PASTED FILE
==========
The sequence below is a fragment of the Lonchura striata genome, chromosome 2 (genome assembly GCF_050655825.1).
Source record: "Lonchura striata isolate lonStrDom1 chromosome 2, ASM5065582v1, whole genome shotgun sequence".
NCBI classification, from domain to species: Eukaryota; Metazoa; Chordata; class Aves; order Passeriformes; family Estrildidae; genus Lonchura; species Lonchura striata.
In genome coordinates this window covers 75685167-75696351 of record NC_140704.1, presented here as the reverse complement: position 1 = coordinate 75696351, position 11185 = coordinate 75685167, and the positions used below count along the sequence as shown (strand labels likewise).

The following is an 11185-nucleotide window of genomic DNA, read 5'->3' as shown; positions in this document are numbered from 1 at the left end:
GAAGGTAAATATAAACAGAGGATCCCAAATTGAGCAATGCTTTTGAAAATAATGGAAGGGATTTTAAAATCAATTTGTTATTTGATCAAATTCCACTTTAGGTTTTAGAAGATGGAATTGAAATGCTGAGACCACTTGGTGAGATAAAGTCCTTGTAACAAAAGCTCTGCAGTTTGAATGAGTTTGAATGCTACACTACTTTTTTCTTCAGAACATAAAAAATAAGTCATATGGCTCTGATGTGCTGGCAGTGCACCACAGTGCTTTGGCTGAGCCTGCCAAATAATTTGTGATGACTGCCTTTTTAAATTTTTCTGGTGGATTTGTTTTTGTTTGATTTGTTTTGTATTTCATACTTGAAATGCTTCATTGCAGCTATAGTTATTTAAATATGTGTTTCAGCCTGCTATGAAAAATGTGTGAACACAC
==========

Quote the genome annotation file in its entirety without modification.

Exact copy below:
The sequence below is a fragment of the Lonchura striata genome, chromosome 2 (genome assembly GCF_050655825.1).
Source record: "Lonchura striata isolate lonStrDom1 chromosome 2, ASM5065582v1, whole genome shotgun sequence".
NCBI classification, from domain to species: Eukaryota; Metazoa; Chordata; class Aves; order Passeriformes; family Estrildidae; genus Lonchura; species Lonchura striata.
In genome coordinates this window covers 75685167-75696351 of record NC_140704.1, presented here as the reverse complement: position 1 = coordinate 75696351, position 11185 = coordinate 75685167, and the positions used below count along the sequence as shown (strand labels likewise).

The following is an 11185-nucleotide window of genomic DNA, read 5'->3' as shown; positions in this document are numbered from 1 at the left end:
GAAGGTAAATATAAACAGAGGATCCCAAATTGAGCAATGCTTTTGAAAATAATGGAAGGGATTTTAAAATCAATTTGTTATTTGATCAAATTCCACTTTAGGTTTTAGAAGATGGAATTGAAATGCTGAGACCACTTGGTGAGATAAAGTCCTTGTAACAAAAGCTCTGCAGTTTGAATGAGTTTGAATGCTACACTACTTTTTTCTTCAGAACATAAAAAATAAGTCATATGGCTCTGATGTGCTGGCAGTGCACCACAGTGCTTTGGCTGAGCCTGCCAAATAATTTGTGATGACTGCCTTTTTAAATTTTTCTGGTGGATTTGTTTTTGTTTGATTTGTTTTGTATTTCATACTTGAAATGCTTCATTGCAGCTATAGTTATTTAAATATGTGTTTCAGCCTGCTATGAAAAATGTGTGAACACAC